Bold Louisiana state director Cherri Foytlin arrested during sit-in at Dept. of Interior to demand halt to new fossil fuel lease sales. (Photo: Rainforest Action Network)
Bold Louisiana state director Cherri Foytlin arrested during sit-in at Dept. of Interior to demand halt to new fossil fuel lease sales. (Photo: Rainforest Action Network)

13 Arrested for Dept. of Interior Sit-in Return to DC for Court Hearing Thursday

Bold Louisiana’s Cherri Foytlin, Leaders of Rainforest Action Network, Friends of the Earth & Indigenous Groups Among Those Arrested

Washington — Thirteen frontline and indigenous climate leaders will be in Washington this week, facing their first court hearing after being arrested on September 15.

(View full coverage of the Sept. 15 direct action sit-in at the Dept. of Interior in D.C.)

The 13 were part of a group of 40 leaders from across the country who occupied the headquarters of the Department of Interior, representing the diversity of voices of the Keep It in the Ground Movement, which has been escalating its tactics in the face of continued leasing of public lands by the federal government to the fossil fuel industry.

Among the arrested were people from frontline communities in New Mexico, Montana, Alaska, Wyoming, and Louisiana as well the leadership of national green groups, including Bold Louisiana director Cherri Foytlin, and leaders of Rainforest Action Network and Friends of the Earth.

The first court hearing for the leaders will be October 6, and all of the arrested will be in Washington. They are making themselves available for interviews and commentary on October 5 and 6.

The Keep It in the Ground movement hopes to center the leaders of the frontline community leaders, whose voices are the most critical in delivering the movement’s messages to decision makers in Washington, in particular that the people of affected communities won’t be silenced, will continue to make themselves visible through protest at home and in Washington, and will continue to hold the federal government accountable for the injustices perpetrated by the fossil fuel industry. Because they represent a range of geographic and cultural perspectives, these leaders articulate the breadth of impacts of fossil fuel extraction and climate change in the United States.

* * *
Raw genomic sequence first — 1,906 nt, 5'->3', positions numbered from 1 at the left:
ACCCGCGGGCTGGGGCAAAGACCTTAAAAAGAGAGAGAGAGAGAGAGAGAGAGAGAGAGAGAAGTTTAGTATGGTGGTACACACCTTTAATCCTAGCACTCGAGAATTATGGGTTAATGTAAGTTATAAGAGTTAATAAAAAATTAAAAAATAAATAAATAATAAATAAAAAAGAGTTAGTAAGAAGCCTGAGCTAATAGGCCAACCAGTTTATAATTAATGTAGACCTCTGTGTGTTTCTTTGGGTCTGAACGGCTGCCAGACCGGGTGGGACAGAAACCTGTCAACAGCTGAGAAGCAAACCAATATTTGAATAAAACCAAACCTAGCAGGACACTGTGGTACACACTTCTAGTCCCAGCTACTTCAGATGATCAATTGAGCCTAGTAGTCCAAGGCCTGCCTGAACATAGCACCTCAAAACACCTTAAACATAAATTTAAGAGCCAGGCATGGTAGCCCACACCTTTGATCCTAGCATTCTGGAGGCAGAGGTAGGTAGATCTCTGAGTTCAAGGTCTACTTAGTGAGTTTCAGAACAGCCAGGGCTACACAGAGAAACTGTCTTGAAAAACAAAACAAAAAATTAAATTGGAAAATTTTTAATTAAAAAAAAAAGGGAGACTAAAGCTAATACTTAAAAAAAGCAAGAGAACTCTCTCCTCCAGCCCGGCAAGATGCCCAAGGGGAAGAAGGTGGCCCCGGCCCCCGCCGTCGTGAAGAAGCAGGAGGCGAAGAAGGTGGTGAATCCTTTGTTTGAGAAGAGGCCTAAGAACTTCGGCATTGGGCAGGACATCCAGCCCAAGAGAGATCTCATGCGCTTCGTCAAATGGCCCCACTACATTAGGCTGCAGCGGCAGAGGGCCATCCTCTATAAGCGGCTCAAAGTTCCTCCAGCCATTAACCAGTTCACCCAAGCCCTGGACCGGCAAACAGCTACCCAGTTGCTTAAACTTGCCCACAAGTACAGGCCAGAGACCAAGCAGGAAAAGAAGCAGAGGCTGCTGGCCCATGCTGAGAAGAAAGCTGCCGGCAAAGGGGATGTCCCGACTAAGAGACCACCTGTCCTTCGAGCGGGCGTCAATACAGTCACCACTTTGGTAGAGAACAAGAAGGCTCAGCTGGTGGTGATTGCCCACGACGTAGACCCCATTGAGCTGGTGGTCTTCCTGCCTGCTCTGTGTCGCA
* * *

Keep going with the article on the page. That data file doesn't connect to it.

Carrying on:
The activists echo the efforts of the Standing Rock Sioux Tribe, ally indigenous supporters, and others, as they wage a historic resistance against the Dakota Access pipeline in North Dakota. In solidarity with the Standing Rock resistance, last month’s action aimed to stop further fossil fuel extraction and climate destruction.

On behalf of the American people, the U.S. federal government manages nearly 650 million acres of public land and more than 1.7 billion acres of the Outer Continental Shelf — and the fossil fuels beneath them. This includes federal public land, which makes up about a third of the U.S. land area, and precious waters like Alaska’s Chukchi Sea, the Gulf of Mexico, and the Atlantic Seaboard. These places and the fossil fuels beneath them are held in trust for the public by the federal government. Federal fossil fuel leasing is administered by the Department of the Interior.

Over the past decade, the combustion of federal fossil fuels has resulted in nearly a quarter of all U.S. energy-related emissions. A 2015 report by EcoShift Consulting, commissioned by the Center for Biological Diversity and Friends of the Earth, found that remaining federal oil, gas, coal, oil shale and tar sands that have not been leased to industry contain up to 450 billion tons of potential greenhouse gas pollution. As of earlier this year, 67 million acres of federal fossil fuel were already leased to industry, an area more than 55 times larger than Grand Canyon National Park containing up to 43 billion tons of potential greenhouse gas pollution.

Last year Sens. Merkley (D-Ore.), Sanders (I-Vt.) and others introduced the Keep It In the Ground Act (S. 2238) legislation to end new federal fossil fuel leases and cancel non-producing federal fossil fuel leases. Days later President Obama canceled the Keystone XL tar sands pipeline, saying, “Because ultimately, if we’re going to prevent large parts of this Earth from becoming not only inhospitable but uninhabitable in our lifetimes, we’re going to have to keep some fossil fuels in the ground rather than burn them and release more dangerous pollution into the sky.”

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